"Engineered for men": the rise of "Yorkie" advertising

The ADgenda: this week's most offensive advert.

IWC’s new advertising campaign has been released in cinemas, currently thundering over the big screen in all its majestic manly glory. I first saw it played before the new Bond film, so naturally I was already on edge for flippant sexism. However, the bulk of the advert has no problems (other than a failure to mention time-telling at any point). For the most part we are just enjoying fighter pilots swooping around and ships crashing through waves while IWC journey through their various partnerships. On the big screen, this drama makes us feel like we are all part of these journeys. But at the very end, we realise that we are not. The punchline is the final phrase “engineered for men”.

After watching soul-lightening accomplishments and adventures through seas and skies, this tagline really stings. There is a noticeable emphasis from the narrator on the “for men”, as if I have been slapped on the wrist for showing interest in something that isn’t compatible for my gender. I am reminded of the Yorkie bar’s advertising campaign “it’s not for girls!”, but that slogan only feels like a “no girls allowed” sign hung on the blanket fort built by your little brother (and anyway, serves more as reverse psychology than divisive marketing). This, however, feels like Grown-Up Sexism. They sell men’s watches, so they must be defined to be as masculine as possible, not just in their bulky style but in the images conveying male brawn so bold you can smell the sweating: fighter planes, boats in storms, diving barefoot with sharks – it all builds up to this brazen slogan “engineered for men”.

IWC know their market. You’re male? Good, you’ll be shooting guns through the sky and wrestling wild animals, you’ll need to tell time on something engineered. You’re female? Honey, you don’t need engineering. Here, have something decorated or fashioned. Have fun shopping, and stay away from Yorkie bars.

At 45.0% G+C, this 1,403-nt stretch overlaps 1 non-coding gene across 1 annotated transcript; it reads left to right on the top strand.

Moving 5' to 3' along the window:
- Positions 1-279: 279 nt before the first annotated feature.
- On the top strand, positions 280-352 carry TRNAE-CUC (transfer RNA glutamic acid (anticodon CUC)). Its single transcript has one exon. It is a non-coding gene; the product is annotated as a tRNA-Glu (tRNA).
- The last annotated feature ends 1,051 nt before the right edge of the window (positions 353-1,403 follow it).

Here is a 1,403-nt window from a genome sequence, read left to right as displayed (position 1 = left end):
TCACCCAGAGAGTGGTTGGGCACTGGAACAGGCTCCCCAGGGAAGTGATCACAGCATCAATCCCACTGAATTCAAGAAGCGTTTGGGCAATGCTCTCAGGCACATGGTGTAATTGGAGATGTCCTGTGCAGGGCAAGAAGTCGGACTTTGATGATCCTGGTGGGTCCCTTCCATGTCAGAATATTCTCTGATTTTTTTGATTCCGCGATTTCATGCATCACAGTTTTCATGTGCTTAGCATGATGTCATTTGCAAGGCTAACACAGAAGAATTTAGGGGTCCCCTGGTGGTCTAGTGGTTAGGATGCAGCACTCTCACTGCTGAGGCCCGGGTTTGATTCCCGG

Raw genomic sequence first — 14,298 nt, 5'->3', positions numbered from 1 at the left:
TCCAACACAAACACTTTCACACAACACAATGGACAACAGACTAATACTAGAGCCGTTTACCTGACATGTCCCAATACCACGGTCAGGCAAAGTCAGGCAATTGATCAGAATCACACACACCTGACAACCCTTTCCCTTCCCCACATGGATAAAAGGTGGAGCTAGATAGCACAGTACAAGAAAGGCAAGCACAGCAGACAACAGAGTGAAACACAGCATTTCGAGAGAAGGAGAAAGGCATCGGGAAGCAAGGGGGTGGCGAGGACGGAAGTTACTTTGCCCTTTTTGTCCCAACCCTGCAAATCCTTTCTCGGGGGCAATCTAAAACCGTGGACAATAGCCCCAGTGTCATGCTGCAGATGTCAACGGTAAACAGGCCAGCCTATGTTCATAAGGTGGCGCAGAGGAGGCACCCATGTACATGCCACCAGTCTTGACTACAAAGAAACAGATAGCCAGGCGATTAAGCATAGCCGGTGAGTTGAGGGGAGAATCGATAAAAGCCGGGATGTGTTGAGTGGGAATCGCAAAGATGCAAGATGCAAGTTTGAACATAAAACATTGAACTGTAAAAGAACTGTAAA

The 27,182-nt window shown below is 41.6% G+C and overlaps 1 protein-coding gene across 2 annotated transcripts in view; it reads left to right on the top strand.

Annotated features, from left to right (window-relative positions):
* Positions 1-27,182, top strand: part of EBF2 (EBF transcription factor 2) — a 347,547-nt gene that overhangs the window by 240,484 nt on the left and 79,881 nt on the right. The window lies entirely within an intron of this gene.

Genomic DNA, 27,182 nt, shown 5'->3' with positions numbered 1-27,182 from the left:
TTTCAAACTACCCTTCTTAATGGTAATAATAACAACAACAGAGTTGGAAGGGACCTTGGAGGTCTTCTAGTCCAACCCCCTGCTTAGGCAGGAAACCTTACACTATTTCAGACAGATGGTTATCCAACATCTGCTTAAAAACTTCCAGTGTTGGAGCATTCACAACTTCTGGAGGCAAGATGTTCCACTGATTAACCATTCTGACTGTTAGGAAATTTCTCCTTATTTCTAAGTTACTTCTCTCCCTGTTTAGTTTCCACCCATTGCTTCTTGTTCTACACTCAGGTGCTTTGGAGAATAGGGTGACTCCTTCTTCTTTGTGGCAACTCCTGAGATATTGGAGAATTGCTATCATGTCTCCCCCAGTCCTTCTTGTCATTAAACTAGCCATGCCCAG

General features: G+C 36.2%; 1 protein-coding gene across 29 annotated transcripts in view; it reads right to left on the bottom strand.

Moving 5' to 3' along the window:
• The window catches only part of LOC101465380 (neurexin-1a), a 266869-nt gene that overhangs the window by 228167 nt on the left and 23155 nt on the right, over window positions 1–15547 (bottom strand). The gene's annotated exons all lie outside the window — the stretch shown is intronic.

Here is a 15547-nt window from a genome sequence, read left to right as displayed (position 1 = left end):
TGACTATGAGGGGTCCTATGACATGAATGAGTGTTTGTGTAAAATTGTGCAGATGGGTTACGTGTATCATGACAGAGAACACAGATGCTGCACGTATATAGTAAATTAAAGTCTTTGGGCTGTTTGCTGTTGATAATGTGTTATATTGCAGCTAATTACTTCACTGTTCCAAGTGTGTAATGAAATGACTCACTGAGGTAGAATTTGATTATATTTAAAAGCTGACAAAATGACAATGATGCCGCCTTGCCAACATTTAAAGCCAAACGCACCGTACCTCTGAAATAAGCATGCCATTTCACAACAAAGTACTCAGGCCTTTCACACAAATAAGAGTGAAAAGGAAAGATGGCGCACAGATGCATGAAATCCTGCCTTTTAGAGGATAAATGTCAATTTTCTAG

IWC’s new advertising campaign. Photograph:
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Why a group of Brunel students walked out on Katie Hopkins instead of no-platforming her

"We silently walked out because Ms Hopkins has the right to speak, but we also have the right to express our discontent."

Earlier this week, columnist and all-round provocateur Katie Hopkins turned up to Brunel University to join a panel in debating whether the welfare state has a place in 2015. No prizes for guessing her stance on this particular issue

But as Hopkins began her speech, something odd happened. Around 50 students stood up and left, leaving the hall half-empty.

Here's the video:

As soon as Hopkins begins speaking, some students stand up with their backs to the panelists. Then, they all leave - as the nonplussed chair asks them to "please return to their seats". 

The walk-out was, in fact, pre-planned by the student union as an act of protest against Hopkins' appearance at an event held as part of the University's 50th anniversary celebrations. 

Ali Milani, the Brunel Student Union president, says he and other students knew the walk-out would "start a conversation" around no-platforming on campuses, but as he points out, "What is often overlooked (either purposely or as a result of the fanfare) is that the conversation at no point has been about banning Ms Hopkins from speaking on campus, or denying her right to speak."

Instead, students who found her appearance at the welfare debate "incongruous" and "distasteful" simply left the room: "We silently walked out because Ms Hopkins has the right to speak, but we also have the right to express our discontent."

Milani praised the student body for treading the line between freedom of speech and expressing their distaste at Brunel's decision: 

"They have respectfully voiced their antagonism at the decision of their institution, but also . . . proven their commitment to free of speech and freedom of expression."

The protest was an apt way to dodge the issues of free speech surrounding no-platforming, while rejecting Hopkins' views. A walk-out symbolises the fact that we aren't obliged to listen to people like Hopkins. She is free to speak, of course, albeit to empty chairs. 

Barbara Speed is a technology and digital culture writer at the New Statesman and a staff writer at CityMetric.